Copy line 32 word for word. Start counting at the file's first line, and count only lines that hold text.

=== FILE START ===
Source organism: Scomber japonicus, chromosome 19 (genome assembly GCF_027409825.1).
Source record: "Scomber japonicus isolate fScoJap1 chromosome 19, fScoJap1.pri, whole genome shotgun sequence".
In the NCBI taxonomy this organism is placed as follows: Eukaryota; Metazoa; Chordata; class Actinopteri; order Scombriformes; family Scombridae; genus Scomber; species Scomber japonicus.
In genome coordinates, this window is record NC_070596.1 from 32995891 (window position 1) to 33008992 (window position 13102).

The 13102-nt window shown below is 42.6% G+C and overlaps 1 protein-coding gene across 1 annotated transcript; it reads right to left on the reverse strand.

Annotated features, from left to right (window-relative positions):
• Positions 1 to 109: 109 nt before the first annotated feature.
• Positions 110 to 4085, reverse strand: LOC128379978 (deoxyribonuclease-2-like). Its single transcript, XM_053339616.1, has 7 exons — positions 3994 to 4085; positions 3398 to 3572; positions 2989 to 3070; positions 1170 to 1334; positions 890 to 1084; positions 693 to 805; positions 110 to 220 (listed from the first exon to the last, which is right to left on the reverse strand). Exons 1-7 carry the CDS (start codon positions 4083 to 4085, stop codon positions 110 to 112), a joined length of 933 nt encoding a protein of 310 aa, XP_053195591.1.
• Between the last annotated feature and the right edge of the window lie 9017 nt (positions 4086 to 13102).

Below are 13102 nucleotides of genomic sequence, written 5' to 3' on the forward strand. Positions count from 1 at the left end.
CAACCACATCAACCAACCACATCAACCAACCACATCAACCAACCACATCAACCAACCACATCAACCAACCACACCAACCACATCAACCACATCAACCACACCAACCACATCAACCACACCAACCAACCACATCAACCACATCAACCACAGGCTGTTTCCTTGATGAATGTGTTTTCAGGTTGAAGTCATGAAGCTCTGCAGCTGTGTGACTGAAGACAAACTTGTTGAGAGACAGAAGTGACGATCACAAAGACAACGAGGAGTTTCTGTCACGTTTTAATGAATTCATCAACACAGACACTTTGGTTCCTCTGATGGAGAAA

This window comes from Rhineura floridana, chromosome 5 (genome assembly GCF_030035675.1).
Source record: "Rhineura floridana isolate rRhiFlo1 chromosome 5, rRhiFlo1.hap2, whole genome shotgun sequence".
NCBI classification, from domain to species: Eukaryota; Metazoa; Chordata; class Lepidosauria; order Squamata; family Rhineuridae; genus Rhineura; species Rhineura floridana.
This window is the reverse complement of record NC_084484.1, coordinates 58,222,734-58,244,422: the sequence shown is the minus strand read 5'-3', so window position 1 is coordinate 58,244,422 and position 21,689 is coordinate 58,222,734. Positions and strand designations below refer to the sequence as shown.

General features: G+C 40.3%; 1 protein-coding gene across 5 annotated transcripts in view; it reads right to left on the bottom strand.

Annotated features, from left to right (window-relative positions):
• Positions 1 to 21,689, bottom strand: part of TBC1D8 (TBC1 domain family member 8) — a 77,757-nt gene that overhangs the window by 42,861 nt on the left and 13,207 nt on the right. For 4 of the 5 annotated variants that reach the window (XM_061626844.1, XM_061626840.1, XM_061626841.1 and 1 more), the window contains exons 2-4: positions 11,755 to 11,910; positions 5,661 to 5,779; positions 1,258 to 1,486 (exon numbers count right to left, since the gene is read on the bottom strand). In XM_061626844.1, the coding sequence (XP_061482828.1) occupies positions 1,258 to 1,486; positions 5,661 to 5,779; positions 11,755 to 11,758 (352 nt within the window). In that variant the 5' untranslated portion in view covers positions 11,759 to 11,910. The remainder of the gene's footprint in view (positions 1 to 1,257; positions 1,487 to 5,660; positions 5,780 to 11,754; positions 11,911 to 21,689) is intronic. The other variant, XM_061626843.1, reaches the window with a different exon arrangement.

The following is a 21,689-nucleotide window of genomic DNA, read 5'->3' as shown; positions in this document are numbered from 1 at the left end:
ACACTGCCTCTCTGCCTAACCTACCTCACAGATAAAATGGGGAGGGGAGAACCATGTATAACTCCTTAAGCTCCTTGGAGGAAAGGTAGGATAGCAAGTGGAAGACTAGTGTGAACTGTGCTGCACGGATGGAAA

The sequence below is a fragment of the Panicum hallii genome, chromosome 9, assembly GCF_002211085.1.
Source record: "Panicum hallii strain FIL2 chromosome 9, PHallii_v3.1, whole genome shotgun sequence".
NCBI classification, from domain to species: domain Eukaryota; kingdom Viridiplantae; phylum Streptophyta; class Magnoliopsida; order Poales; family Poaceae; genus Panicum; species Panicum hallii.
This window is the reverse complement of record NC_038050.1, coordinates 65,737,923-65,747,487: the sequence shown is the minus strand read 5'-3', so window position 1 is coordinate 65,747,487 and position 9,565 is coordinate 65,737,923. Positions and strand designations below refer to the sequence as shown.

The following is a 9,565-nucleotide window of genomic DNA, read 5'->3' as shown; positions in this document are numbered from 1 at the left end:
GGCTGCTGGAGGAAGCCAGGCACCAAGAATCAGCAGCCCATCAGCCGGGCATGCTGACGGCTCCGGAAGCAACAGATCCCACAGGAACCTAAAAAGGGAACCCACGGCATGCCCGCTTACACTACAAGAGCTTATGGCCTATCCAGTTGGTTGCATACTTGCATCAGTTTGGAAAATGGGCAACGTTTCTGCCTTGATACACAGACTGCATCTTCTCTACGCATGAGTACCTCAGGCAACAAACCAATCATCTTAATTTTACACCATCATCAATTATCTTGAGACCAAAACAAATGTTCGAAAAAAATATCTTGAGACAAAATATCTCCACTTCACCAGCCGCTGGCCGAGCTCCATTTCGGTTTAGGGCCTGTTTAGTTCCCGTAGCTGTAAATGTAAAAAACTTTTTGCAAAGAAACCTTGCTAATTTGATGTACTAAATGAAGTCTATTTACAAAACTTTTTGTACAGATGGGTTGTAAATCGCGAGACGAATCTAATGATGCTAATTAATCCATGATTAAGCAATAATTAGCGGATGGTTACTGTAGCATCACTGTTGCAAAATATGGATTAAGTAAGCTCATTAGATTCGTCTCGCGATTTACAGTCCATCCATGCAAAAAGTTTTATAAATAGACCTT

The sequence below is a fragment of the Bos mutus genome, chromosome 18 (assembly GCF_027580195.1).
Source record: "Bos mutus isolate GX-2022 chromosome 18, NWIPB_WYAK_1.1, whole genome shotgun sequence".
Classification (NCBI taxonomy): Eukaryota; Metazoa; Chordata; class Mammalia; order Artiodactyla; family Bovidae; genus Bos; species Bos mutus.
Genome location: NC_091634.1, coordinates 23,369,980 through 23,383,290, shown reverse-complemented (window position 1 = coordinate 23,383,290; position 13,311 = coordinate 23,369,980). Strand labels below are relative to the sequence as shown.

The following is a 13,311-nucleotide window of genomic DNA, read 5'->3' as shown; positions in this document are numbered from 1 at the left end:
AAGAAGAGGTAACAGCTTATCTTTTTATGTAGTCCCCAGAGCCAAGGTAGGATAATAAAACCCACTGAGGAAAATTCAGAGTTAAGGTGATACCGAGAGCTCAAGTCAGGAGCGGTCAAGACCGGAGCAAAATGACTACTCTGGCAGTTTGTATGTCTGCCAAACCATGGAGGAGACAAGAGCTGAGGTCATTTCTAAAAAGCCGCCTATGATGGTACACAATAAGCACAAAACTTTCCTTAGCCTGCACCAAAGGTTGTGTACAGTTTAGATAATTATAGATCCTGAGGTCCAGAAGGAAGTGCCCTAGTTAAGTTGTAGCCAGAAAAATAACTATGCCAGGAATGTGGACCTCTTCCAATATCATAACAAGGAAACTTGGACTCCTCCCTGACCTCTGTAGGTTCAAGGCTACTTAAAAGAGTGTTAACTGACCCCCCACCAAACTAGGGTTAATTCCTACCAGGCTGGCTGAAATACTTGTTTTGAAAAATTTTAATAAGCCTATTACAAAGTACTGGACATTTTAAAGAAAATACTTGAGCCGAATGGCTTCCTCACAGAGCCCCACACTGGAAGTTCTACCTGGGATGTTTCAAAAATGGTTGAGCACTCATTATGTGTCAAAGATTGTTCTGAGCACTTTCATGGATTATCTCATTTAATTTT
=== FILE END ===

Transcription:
AAGAAGAGGTAACAGCTTATCTTTTTATGTAGTCCCCAGAGCCAAGGTAGGATAATAAAACCCACTGAGGAAAATTCAGAGTTAAGGTGATACCGAGAGCTCAAGTCAGGAGCGGTCAAGACCGGAGCAAAATGACTACTCTGGCAGTTTGTATGTCTGCCAAACCATGGAGGAGACAAGAGCTGAGGTCATTTCTAAAAAGCCGCCTATGATGGTACACAATAAGCACAAAACTTTCCTTAGCCTGCACCAAAGGTTGTGTACAGTTTAGATAATTATAGATCCTGAGGTCCAGAAGGAAGTGCCCTAGTTAAGTTGTAGCCAGAAAAATAACTATGCCAGGAATGTGGACCTCTTCCAATATCATAACAAGGAAACTTGGACTCCTCCCTGACCTCTGTAGGTTCAAGGCTACTTAAAAGAGTGTTAACTGACCCCCCACCAAACTAGGGTTAATTCCTACCAGGCTGGCTGAAATACTTGTTTTGAAAAATTTTAATAAGCCTATTACAAAGTACTGGACATTTTAAAGAAAATACTTGAGCCGAATGGCTTCCTCACAGAGCCCCACACTGGAAGTTCTACCTGGGATGTTTCAAAAATGGTTGAGCACTCATTATGTGTCAAAGATTGTTCTGAGCACTTTCATGGATTATCTCATTTAATTTT